Honestly, despite the potential chaos and confusion in the classroom and tons of extra work, I would love to have a classroom where all 30 kids were doing something entirely different every single day. Twenty years ago when I taught high school math, I taught two sections of what was then called Competency Math. These students had not passed the NC Competency test for math. I had 12 to 15 students in each class. Each student worked at his or her own pace until a particular skill was mastered. So why don't I do that now? What's my excuse?

Let me list my excuses first so I can shoot 'em down when I'm done.
  1. I don't have the time. I'd have to come up with all my lesson plans, activities, etc. all at once so my quicker students would have something to do as they speed through.
  2. I can't effectively teach every child that way. Somebody's going to fall through the cracks. The slower kids will probably get all the attention while the smarter kids teach themselves because they are able to anyway while the middle of the road kids get minimal instruction. Or I'll focus on the average kid because there are more of them and the advanced/slower kids will get neglected. Or . . .
  3. I don't have the necessary resources. Sure, I did it 20 years ago, but honestly, it was really a worksheet driven class. Everything is tech driven today. I only have 1 computer in my room. Lab time is hard to come by. Besides, if everyone is doing something different, I cannot necessarily take them all to the lab at one time.
There are probably some other excuses but I'm sure they are some derivative of the above three.
  1. Not everything has to be done at once. It would be nice to have everything all tidied up in a box, ready to pull as we progress through the year. I don't have to teach the entire course like this. I know what the standard course of study is for the year. Look ahead, pick a couple of units far enough in advance. Plan them around this philosophy and see how it goes. Expand the offering each year until you are satisfied.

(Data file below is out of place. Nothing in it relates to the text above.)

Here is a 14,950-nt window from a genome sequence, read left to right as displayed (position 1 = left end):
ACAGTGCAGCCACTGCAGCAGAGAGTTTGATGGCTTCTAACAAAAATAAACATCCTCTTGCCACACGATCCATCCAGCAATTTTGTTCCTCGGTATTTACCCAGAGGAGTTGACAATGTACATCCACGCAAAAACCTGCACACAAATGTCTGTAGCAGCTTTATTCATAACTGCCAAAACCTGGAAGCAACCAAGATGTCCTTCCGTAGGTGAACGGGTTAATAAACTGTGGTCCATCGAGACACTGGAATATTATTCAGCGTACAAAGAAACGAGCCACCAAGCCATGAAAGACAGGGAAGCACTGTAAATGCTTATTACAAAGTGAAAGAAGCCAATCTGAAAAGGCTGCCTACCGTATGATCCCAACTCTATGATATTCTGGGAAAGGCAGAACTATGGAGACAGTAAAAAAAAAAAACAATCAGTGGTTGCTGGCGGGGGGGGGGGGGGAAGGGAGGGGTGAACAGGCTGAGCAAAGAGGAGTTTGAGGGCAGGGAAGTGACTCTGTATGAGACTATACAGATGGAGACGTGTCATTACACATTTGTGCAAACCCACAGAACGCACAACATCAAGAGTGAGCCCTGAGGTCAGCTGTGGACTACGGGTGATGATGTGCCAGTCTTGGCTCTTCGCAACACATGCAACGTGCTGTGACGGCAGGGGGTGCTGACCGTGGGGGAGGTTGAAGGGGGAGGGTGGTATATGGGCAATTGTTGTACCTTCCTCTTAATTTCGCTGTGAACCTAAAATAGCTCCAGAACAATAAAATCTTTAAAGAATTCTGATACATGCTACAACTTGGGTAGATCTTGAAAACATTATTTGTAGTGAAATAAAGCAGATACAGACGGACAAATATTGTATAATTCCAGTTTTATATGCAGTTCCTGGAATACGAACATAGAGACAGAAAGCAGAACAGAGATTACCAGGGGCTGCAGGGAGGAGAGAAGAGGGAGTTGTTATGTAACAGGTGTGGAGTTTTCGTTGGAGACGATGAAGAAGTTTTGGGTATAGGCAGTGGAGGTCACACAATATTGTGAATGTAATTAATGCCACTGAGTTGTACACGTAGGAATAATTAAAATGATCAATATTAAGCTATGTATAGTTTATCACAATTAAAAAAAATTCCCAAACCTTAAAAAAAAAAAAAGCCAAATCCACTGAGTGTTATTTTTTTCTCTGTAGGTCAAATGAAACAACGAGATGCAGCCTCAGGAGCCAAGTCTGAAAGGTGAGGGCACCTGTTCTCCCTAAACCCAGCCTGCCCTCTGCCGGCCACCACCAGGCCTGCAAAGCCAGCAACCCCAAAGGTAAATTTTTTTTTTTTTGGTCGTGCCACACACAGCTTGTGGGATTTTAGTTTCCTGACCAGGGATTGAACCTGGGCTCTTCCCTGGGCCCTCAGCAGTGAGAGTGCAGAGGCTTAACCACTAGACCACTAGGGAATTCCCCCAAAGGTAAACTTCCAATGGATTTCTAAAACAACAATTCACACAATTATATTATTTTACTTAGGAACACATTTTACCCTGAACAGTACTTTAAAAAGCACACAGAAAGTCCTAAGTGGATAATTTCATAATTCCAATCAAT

2. Move to a student centered/learning driven classroom. Face it. Everything we do as teachers tends to be teacher centered and teacher driven. The emphasis is on how we present things, how we lead activities, how we deliver content. It's not about me - it's about the student. If I focus on the essential standards of my course instead of the myriads of factoids found in the content, all sorts of activities and lessons can be implemented. Give students every opportunity to create their own content so they can demonstrate mastery via evaluation, analysis, and other higher order skills. This will keep ALL students moving and learning.
  3. 21st Century does not equal technology. 21st Century skills are skills like collaboration and evaluation, the same sort of skills we taught in the 20th century. True, they are pushed via technology today, but they don't have to be. You use it whenever you can get your hands on it, but come up with the old-fashioned ways all the other times. Check out this article by @kellyhines for more about that.